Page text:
The risk-takers, the doers, the makers of things

Get excited and <strike>make</strike>do things

I once worked in a Parisian office where the walls were emblazoned with encouraging slogans in English, “share ideas!” “create!” “go!” But my favourite was always the half metre-high vinyl entreaty to:

“do it simple!”

In my more cynical moments I would claim this word art spoke volumes about the culture of multi-national business, more I think than its writer knew or intended. But this is not one of those moments, and in any case who am I to criticise people who spend their working lives operating in a second language while I, through accident of birth, get to open my mouth without a moment’s thought?

No, the mangled motto always reminded that while English has two verbs – “to do” and “to make” – French has only one – “faire”.

This is important because something’s been troubling me about this whole thing for making things. What exactly are the relationships inside that trinity of Barack Obama’s 2009 inauguration speech the risk-takers, the doers, the makers of things”?

In my long-drawn-out drift from product manager to service designer, I’ve come to subscribe to the tenets of Steve Vargo and Robert Lusch’s Service Dominant Logic:

“that all firms are service firms; all markets are centered on the exchange of service, and all economies and societies are service based.”

But if I Don’t Believe In Products, why my excitement about making, about the prospect of artisan manufacturing, print-on-demand, Arduinos and laser cutters and 3d printers?

Makey Makey carrot keyboard

What would it mean for a service designer to live in the UK’s Maker Belt?

I don’t have all the answers, but I do have three avenues that might be worth exploring further.

1. That makers are motivated by the process, not the product.

David Gauntlett’s ‘Making is Connecting‘ is good on this front:

Making is connecting because acts of creativity usually involve, at some point, a social dimension and connect us with other people; And making is connecting because through making things and sharing them in the world, we increase our engagement and connection with our social and physical environments.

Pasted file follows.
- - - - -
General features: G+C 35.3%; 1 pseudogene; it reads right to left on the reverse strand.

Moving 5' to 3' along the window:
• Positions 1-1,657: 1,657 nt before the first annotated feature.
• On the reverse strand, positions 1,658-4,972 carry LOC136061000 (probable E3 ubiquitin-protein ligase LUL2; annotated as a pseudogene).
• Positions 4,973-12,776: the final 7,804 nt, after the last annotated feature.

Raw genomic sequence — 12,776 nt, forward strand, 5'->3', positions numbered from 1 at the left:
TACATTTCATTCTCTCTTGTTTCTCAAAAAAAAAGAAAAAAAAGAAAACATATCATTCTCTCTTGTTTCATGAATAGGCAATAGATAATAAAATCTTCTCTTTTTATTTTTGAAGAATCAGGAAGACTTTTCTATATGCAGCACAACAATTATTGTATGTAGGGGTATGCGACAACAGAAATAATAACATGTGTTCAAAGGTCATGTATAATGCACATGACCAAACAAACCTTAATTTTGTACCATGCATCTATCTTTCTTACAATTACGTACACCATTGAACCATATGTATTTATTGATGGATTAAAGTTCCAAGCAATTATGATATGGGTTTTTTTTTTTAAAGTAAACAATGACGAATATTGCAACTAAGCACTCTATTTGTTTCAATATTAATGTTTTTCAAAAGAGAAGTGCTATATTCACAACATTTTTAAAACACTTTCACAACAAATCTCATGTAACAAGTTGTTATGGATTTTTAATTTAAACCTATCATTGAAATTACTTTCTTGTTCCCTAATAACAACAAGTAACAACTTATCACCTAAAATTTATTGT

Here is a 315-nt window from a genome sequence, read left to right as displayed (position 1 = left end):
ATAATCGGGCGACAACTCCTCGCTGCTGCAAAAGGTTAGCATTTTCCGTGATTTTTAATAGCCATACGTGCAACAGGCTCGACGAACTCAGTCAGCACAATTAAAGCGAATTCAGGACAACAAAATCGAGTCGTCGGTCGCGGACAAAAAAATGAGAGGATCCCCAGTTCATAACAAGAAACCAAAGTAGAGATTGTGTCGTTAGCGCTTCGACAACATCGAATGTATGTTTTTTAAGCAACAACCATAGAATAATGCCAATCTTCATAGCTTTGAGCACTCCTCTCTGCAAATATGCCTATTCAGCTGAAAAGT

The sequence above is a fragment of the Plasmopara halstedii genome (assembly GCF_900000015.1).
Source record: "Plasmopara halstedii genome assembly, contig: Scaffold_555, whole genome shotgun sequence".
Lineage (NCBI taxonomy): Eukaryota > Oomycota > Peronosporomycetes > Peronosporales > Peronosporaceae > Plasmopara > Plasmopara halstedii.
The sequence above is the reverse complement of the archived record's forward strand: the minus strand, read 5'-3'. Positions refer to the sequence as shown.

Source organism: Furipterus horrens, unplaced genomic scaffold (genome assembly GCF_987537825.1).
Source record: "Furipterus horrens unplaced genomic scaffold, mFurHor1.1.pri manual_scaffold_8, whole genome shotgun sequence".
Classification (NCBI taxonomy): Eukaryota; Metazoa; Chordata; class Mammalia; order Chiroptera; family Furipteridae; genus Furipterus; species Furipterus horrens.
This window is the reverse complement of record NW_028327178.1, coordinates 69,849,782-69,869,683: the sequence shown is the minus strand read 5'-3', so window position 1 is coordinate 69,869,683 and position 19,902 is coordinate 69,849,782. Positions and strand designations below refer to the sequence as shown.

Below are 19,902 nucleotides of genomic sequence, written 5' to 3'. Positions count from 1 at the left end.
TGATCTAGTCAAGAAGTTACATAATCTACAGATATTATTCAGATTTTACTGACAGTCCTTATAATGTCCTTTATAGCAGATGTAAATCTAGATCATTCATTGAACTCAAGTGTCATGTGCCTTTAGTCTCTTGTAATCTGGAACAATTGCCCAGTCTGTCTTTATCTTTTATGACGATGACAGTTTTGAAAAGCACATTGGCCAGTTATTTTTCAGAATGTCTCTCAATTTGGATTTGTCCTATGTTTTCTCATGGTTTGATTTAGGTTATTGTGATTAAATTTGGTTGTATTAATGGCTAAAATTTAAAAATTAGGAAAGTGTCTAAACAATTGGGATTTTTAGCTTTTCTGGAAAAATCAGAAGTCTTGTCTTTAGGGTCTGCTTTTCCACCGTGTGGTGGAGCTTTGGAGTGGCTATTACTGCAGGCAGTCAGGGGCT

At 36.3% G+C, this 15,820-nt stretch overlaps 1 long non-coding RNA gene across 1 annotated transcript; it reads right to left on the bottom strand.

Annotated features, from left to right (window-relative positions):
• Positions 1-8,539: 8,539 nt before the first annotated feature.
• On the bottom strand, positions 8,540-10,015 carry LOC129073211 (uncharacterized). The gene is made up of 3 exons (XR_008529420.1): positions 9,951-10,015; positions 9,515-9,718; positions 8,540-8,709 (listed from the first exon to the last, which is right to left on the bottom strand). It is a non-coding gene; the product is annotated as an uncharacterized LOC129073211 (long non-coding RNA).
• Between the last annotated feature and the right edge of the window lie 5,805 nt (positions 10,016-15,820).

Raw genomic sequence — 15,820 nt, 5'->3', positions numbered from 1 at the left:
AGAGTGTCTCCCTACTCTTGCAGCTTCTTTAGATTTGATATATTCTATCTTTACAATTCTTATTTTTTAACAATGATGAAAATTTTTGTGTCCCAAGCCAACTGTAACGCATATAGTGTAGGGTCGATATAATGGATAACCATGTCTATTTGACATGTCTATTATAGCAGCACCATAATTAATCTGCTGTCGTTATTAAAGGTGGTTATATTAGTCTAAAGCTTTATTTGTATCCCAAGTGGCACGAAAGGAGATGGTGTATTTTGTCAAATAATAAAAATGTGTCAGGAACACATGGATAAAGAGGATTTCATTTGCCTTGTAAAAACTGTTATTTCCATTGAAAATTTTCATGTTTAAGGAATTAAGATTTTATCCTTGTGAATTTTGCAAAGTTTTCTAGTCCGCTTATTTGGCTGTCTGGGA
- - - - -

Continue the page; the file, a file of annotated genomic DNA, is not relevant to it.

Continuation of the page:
Of course the thing matters, but only because it is filled with meaning by the people who make and use it. Its intangible value is far greater than the sum of its atoms.

2. That the products of making are frequently service avatars.

As Mike Kuniavsky says:

We are entering a new phase of the internet, one in which connected devices will be the new end points for services. This represents a seismic shift, one where the service is represented as a dedicated hardware device.

Berg’s Little Printer or the Good Night Lamp certainly fall into this category – lovely things that only come to life thanks to the services people make for them.

3. That paradoxically, the maker movement sits on top of a massive stack of enabling services.

  • Oomlaut is a service importing components and parcelling them up into starter kits for hardware hackers.
  • Folksy is a service enabling modern British crafters to network, communicate and sell their stuff.
  • Kickstarter is a service helping makers connect with and gain commitments from funders.
  • Shapeways is just one example of companies gearing up to offer 3d printing as a service.

So for me, the exciting stuff about the making movement is not the output, it’s the activity – the service ecosystem burgeoning around people’s desire and new-found ability to be makers.

Time to get excited and make do things.

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